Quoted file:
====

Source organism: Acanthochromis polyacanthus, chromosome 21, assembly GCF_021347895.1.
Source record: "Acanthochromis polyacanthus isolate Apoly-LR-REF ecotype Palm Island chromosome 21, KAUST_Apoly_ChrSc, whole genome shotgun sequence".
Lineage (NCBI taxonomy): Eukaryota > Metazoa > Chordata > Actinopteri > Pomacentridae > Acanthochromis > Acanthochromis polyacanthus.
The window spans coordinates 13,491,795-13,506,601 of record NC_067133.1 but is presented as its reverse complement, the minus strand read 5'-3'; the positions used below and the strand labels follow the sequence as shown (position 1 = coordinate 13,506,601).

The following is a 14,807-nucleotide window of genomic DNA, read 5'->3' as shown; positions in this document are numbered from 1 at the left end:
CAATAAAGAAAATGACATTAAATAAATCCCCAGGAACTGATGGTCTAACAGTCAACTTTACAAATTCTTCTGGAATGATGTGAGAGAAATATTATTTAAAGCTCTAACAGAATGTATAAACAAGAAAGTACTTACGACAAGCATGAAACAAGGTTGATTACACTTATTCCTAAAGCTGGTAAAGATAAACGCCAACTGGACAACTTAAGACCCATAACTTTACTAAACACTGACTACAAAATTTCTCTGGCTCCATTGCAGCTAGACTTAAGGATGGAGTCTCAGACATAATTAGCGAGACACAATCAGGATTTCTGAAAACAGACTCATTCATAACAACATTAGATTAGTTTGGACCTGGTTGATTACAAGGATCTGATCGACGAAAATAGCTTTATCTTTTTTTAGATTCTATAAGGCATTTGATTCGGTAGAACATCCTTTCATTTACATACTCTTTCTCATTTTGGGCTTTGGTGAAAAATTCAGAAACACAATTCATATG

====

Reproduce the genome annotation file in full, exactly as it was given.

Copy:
Source organism: Acanthochromis polyacanthus, chromosome 21, assembly GCF_021347895.1.
Source record: "Acanthochromis polyacanthus isolate Apoly-LR-REF ecotype Palm Island chromosome 21, KAUST_Apoly_ChrSc, whole genome shotgun sequence".
Lineage (NCBI taxonomy): Eukaryota > Metazoa > Chordata > Actinopteri > Pomacentridae > Acanthochromis > Acanthochromis polyacanthus.
The window spans coordinates 13,491,795-13,506,601 of record NC_067133.1 but is presented as its reverse complement, the minus strand read 5'-3'; the positions used below and the strand labels follow the sequence as shown (position 1 = coordinate 13,506,601).

The following is a 14,807-nucleotide window of genomic DNA, read 5'->3' as shown; positions in this document are numbered from 1 at the left end:
CAATAAAGAAAATGACATTAAATAAATCCCCAGGAACTGATGGTCTAACAGTCAACTTTACAAATTCTTCTGGAATGATGTGAGAGAAATATTATTTAAAGCTCTAACAGAATGTATAAACAAGAAAGTACTTACGACAAGCATGAAACAAGGTTGATTACACTTATTCCTAAAGCTGGTAAAGATAAACGCCAACTGGACAACTTAAGACCCATAACTTTACTAAACACTGACTACAAAATTTCTCTGGCTCCATTGCAGCTAGACTTAAGGATGGAGTCTCAGACATAATTAGCGAGACACAATCAGGATTTCTGAAAACAGACTCATTCATAACAACATTAGATTAGTTTGGACCTGGTTGATTACAAGGATCTGATCGACGAAAATAGCTTTATCTTTTTTTAGATTCTATAAGGCATTTGATTCGGTAGAACATCCTTTCATTTACATACTCTTTCTCATTTTGGGCTTTGGTGAAAAATTCAGAAACACAATTCATATG